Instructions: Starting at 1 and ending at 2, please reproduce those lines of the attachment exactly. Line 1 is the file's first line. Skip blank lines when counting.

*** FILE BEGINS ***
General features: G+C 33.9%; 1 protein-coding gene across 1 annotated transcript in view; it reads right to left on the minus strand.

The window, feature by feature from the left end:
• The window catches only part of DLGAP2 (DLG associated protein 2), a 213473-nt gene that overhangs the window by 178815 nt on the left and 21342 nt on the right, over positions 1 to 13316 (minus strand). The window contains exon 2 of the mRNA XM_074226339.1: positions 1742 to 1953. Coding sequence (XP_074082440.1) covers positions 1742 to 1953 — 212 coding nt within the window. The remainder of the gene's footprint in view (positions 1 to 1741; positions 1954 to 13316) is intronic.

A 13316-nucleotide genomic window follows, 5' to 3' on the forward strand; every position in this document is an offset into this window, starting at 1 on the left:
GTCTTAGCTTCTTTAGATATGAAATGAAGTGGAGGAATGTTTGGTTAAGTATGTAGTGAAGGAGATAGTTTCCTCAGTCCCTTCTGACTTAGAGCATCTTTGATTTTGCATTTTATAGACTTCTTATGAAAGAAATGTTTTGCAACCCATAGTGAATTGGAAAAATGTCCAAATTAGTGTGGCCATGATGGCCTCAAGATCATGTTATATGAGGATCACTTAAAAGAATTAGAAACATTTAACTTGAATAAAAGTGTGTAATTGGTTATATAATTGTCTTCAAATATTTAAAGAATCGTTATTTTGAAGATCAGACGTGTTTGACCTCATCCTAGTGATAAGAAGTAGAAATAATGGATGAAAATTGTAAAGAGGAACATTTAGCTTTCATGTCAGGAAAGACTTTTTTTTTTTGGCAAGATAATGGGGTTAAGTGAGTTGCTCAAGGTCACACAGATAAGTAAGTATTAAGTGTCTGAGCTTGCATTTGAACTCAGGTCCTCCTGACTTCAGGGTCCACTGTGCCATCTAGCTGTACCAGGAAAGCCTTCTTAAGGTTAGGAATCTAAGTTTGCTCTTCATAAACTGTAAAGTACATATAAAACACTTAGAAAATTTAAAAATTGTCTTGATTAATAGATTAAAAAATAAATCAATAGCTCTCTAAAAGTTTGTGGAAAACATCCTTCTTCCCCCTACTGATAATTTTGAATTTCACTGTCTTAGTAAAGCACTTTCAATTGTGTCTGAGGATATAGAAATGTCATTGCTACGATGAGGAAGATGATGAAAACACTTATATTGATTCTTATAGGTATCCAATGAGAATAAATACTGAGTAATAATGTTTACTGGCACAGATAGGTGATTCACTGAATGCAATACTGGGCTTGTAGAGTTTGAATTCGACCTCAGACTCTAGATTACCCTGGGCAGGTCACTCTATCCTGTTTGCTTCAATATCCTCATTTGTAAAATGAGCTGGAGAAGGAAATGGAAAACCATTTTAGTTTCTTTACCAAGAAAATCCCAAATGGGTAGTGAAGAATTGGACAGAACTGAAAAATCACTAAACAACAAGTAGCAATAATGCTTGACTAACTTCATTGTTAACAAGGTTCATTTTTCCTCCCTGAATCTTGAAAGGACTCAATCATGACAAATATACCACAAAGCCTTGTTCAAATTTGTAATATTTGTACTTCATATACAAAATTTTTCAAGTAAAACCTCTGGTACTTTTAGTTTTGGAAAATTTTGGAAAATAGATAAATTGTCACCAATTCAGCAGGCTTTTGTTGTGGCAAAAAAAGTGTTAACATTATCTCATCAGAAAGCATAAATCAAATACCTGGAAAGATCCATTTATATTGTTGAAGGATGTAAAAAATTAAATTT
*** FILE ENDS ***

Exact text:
General features: G+C 33.9%; 1 protein-coding gene across 1 annotated transcript in view; it reads right to left on the minus strand.

The window, feature by feature from the left end: